We have decided to change the name of our day of giving to LOVE UTAH GIVE UTAH - and we are delighted to announce that Pam Bowers with Canvas Sky Graphic design has agreed to take on our new look and name. We love the way our plans are shaping up, and are grateful for the many organizations, companies and people who have already told us they plan to 'give where they live' on March 22.
Watch this space for her fantastic work - and for more news about our efforts!
Estate Planning for Same Sex Couples CLE
Sponsored by The Estate Planning Section of the Utah State Bar and the Community Foundation of Utah’s LGBT Community Endowment Fund
Tuesday, November 6th from 12:00 to 1:00 pm at the Utah State Bar 645 South 200 East.
There are over 50,000 gay, lesbian and bisexual people living in Utah. Many of these are in domestic relationships currently not recognized by Utah law. In addition, over 30% of same sex couples in Utah are raising children. These families face complex estate planning issues, including inheritance, taxes, guardianship of children, and planning for emergencies.
The Estate Planning Section of the Utah State Bar along with the Community Foundation of Utah’s LGBT Community Endowment Fund will sponsor a CLE on estate planning for LGBT individuals and families. The CLE will offer an overview of key issues and important topics related to estate planning for LGBT clients, and others in committed relationships outside of marriage. A panel of experts in on the subject will present including Laura Milliken Gray, Doug Fadel, and Jim Alder.
Sponsored by The Estate Planning Section of the Utah State Bar and the Community Foundation of Utah’s LGBT Community Endowment Fund - Tuesday, November 6th from 12:00 to 1:00 pm at the Utah State Bar 645 South 200 East.
10 years ago I moved from Mexico to U.S. I felt welcomed in my new school, neighborhood, and community. My peers thought "it was cool" to be from Mexico and wanted to learn more about me. We exchanged experiences and learned about each other's cultures. Over the past few years however, I have seen how the discourse around immigration has changed in Utah.
According to the Migration Policy Institute, Utah’s immigrant population increased by 42.7 percent between 2000 and 2008. In addition, Utah was designated as one of the top destinations for refugee resettlement, with an estimated 25,000 refugees currently living in our state, nearly one-third of whom have arrived within the last ten years. These dramatic demographic shifts have led to increased anxiety among native-born U.S. residents that are not accustomed to the presence of immigrants and refugees in their neighborhoods. This anxiety has in turn led to mistrust and fragmentation within communities.
To build on the existing efforts on immigrant and refugee integration in the state, Comunidades Unidas / Communities United has launched the Welcoming Utah initiative. Through Welcoming Utah, we are part of a group of 20 affiliate organizations from different states that belong to the national initiative Welcoming America. Welcoming America is a national, grassroots-driven collaborative that works to promote mutual respect and cooperation between foreign-born and U.S.-born Americans. The ultimate goal of the Welcoming initiative is to create a welcoming atmosphere – community by community – in which immigrants are more likely to integrate into the social fabric of their adopted hometowns.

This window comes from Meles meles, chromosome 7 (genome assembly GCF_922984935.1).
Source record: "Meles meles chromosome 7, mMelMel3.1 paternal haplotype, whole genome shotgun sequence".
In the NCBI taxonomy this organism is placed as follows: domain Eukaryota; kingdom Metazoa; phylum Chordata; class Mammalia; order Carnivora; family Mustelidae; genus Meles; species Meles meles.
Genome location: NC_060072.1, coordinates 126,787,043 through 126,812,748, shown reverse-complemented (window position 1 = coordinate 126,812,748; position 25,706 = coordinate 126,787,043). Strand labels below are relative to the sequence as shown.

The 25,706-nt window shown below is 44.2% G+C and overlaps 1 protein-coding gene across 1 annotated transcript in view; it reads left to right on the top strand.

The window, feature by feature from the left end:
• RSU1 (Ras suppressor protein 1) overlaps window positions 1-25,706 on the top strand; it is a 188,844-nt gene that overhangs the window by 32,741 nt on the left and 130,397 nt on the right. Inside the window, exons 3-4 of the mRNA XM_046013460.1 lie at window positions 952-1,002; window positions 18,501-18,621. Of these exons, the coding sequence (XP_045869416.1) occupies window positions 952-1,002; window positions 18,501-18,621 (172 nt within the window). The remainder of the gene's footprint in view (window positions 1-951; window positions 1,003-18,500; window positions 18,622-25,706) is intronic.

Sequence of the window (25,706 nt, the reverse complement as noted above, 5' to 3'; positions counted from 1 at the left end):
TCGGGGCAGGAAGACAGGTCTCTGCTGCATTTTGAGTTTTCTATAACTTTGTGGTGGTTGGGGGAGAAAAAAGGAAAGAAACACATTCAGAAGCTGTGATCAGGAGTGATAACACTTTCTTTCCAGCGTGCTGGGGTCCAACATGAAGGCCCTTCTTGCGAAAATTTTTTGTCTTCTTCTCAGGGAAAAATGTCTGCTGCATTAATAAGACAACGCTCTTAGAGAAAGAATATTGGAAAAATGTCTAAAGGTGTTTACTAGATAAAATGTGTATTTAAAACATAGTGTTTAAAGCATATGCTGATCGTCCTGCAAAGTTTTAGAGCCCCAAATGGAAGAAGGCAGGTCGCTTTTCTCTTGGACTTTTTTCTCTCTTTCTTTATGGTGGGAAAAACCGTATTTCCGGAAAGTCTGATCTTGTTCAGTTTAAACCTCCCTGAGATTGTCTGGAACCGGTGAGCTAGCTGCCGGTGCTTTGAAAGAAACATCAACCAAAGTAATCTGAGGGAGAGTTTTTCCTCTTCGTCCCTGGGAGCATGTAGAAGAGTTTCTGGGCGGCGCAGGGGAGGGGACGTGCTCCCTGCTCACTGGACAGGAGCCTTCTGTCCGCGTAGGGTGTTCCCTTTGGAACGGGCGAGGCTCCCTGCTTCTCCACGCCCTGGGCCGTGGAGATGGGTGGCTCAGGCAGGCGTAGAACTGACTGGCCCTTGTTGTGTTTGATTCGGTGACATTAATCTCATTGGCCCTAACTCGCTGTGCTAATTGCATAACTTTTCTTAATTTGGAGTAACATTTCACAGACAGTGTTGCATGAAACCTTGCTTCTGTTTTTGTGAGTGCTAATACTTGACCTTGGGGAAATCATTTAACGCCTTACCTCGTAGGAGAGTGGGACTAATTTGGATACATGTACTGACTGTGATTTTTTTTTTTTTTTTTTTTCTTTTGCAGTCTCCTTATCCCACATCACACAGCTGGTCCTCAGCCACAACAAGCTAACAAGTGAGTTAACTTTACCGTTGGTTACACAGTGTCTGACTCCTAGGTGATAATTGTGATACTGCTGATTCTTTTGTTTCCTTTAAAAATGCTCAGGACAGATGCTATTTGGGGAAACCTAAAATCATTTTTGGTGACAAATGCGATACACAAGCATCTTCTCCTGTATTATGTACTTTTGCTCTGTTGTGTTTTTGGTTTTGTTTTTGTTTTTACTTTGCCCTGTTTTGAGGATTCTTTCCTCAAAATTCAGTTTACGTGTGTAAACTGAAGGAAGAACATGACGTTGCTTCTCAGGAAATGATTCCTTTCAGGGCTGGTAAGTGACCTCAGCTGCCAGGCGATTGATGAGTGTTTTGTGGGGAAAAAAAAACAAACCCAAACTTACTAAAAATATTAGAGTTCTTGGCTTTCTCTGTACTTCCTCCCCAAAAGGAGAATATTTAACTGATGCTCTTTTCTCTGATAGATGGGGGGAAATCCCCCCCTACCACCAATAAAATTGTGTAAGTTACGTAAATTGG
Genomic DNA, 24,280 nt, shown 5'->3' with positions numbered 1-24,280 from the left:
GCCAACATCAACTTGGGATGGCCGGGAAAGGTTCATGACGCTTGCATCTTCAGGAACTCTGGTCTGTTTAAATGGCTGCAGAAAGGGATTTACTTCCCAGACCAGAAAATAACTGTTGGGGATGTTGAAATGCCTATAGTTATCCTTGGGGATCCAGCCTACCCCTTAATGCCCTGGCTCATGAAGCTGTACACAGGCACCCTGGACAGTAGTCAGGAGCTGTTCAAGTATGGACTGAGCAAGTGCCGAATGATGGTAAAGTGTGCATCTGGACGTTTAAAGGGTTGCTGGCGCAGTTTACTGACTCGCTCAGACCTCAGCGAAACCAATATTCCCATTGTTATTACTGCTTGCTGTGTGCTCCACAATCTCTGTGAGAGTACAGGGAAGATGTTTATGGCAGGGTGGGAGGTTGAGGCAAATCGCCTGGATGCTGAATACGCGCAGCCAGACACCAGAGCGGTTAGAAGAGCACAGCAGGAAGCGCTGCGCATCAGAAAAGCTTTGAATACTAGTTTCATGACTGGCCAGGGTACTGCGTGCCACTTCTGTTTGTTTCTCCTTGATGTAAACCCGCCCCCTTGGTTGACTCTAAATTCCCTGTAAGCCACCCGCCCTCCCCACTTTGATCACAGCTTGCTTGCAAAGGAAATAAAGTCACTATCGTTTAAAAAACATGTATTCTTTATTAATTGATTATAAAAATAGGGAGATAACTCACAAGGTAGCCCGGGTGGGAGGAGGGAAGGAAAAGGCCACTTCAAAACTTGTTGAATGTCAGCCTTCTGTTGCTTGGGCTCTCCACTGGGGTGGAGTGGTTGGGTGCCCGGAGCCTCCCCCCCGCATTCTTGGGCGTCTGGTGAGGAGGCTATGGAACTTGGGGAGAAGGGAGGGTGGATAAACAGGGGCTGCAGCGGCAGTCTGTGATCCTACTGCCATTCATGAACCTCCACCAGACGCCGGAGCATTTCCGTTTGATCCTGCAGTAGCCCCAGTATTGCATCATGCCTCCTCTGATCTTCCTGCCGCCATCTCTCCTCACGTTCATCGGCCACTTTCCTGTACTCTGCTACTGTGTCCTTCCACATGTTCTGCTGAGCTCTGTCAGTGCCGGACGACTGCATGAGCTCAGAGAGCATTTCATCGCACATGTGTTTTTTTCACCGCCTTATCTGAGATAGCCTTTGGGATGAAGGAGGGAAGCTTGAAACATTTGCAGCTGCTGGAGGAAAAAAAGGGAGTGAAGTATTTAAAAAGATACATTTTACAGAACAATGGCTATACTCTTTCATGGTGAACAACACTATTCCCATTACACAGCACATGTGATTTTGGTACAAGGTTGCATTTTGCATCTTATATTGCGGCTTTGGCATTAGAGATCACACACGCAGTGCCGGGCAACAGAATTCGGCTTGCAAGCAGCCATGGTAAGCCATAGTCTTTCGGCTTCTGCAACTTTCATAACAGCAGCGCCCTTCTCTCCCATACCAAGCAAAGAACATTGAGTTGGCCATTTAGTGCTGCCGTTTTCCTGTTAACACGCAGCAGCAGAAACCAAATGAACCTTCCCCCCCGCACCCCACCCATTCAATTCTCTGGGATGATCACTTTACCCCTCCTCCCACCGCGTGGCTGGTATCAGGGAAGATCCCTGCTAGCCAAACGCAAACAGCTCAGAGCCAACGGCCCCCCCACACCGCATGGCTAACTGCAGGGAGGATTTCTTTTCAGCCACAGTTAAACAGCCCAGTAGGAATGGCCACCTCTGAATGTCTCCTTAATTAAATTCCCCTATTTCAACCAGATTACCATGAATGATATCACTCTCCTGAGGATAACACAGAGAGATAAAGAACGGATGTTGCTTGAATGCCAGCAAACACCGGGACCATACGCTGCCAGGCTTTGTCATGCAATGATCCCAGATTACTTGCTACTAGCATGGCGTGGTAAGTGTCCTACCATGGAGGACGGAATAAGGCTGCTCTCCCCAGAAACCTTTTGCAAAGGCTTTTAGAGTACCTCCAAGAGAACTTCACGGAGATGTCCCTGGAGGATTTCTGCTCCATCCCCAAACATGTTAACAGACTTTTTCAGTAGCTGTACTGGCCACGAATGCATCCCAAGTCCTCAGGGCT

Welcoming Utah is working to build communities that embrace and celebrate the diversity and positive contributions that immigrants and refugees bring to our state. Welcoming work focuses on helping communities understand and appreciate new residents by promoting cross-cultural dialogue and interaction, support from community leaders, and positive messaging that shines a light on the many values that we all share.
A new study released by the National Conference on Citizenship titled “Civic Health and Unemployment II: The Case Builds” suggests that the presence of an organized nonprofit sector is linked to a lower level of local unemployment. The study found that there is less unemployment in counties with a higher density of nonprofits than in similar counties with fewer nonprofits. Also, the study described “the organizations that appear to be helpful” in addressing unemployment as “organizations that provide direct, tangible benefits to their members” and those groups “whose supporters perceive themselves as genuine members.”
The median increase in salaries for nonprofit directors was w whopping 1.6 % in 2010 - and for the second year in a row, a large share saw their pay either stagnate or decline in 2010. And the 'tradition' of women EDs being paid less than their male peers continues, across all size of organization, though closing (slowly). The bigger the agency, the bigger the discrepancy. The gap between median chief-executive pay for men and women was 10.4% in 2010 at organizations with budgets of $250,000 to $500,000, compared with 17.8% in 2000. For organizations with budgets of $50-million or more, the gap was nearly 25% in 2010, compared with 45.6 % in 2000. You can buy the full study here. But beware ... it is $349!
On the other side of this issue - A hike in parking fees at the Getty Museum in LA raised annual income to the Getty Trust by $1.74-million, about the same amount by which the foundation increased salaries for officers, directors, and trustees. Hmmm.
The National Committee for Responsive Philanthropy report The Philanthropic Landscape: The State of Multi-Year Funding found that multiyear funding declined significantly across all foundation types and regions over the 2008-10 period. One exception: The Gates Foudnation.